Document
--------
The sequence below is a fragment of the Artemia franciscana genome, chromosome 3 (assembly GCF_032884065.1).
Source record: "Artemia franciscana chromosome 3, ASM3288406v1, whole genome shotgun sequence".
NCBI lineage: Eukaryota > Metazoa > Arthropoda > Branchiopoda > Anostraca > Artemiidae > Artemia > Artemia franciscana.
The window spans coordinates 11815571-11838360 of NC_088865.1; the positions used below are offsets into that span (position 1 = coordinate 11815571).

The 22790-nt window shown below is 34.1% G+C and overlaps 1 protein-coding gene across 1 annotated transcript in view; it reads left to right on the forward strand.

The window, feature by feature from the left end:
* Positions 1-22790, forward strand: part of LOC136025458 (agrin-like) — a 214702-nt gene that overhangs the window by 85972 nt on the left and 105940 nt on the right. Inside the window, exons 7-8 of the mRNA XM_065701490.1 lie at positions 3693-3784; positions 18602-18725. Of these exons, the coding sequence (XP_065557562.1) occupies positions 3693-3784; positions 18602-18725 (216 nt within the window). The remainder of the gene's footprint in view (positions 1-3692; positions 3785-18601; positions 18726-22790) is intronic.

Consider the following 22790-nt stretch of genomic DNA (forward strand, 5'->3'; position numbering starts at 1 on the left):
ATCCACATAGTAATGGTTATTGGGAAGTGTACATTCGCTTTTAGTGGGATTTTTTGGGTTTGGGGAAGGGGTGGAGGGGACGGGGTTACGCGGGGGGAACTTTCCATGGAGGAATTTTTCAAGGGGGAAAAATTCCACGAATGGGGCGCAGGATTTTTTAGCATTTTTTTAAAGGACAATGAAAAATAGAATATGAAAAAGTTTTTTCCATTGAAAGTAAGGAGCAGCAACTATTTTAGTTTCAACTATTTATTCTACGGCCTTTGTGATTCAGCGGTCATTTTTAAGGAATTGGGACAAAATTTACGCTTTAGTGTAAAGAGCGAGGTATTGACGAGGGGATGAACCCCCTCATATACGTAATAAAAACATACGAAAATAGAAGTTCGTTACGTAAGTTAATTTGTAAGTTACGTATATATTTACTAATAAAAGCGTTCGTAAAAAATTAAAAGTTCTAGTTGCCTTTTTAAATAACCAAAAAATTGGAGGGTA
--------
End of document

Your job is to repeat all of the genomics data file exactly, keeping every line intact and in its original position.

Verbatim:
The sequence below is a fragment of the Artemia franciscana genome, chromosome 3 (assembly GCF_032884065.1).
Source record: "Artemia franciscana chromosome 3, ASM3288406v1, whole genome shotgun sequence".
NCBI lineage: Eukaryota > Metazoa > Arthropoda > Branchiopoda > Anostraca > Artemiidae > Artemia > Artemia franciscana.
The window spans coordinates 11815571-11838360 of NC_088865.1; the positions used below are offsets into that span (position 1 = coordinate 11815571).

The 22790-nt window shown below is 34.1% G+C and overlaps 1 protein-coding gene across 1 annotated transcript in view; it reads left to right on the forward strand.

The window, feature by feature from the left end:
* Positions 1-22790, forward strand: part of LOC136025458 (agrin-like) — a 214702-nt gene that overhangs the window by 85972 nt on the left and 105940 nt on the right. Inside the window, exons 7-8 of the mRNA XM_065701490.1 lie at positions 3693-3784; positions 18602-18725. Of these exons, the coding sequence (XP_065557562.1) occupies positions 3693-3784; positions 18602-18725 (216 nt within the window). The remainder of the gene's footprint in view (positions 1-3692; positions 3785-18601; positions 18726-22790) is intronic.

Consider the following 22790-nt stretch of genomic DNA (forward strand, 5'->3'; position numbering starts at 1 on the left):
ATCCACATAGTAATGGTTATTGGGAAGTGTACATTCGCTTTTAGTGGGATTTTTTGGGTTTGGGGAAGGGGTGGAGGGGACGGGGTTACGCGGGGGGAACTTTCCATGGAGGAATTTTTCAAGGGGGAAAAATTCCACGAATGGGGCGCAGGATTTTTTAGCATTTTTTTAAAGGACAATGAAAAATAGAATATGAAAAAGTTTTTTCCATTGAAAGTAAGGAGCAGCAACTATTTTAGTTTCAACTATTTATTCTACGGCCTTTGTGATTCAGCGGTCATTTTTAAGGAATTGGGACAAAATTTACGCTTTAGTGTAAAGAGCGAGGTATTGACGAGGGGATGAACCCCCTCATATACGTAATAAAAACATACGAAAATAGAAGTTCGTTACGTAAGTTAATTTGTAAGTTACGTATATATTTACTAATAAAAGCGTTCGTAAAAAATTAAAAGTTCTAGTTGCCTTTTTAAATAACCAAAAAATTGGAGGGTA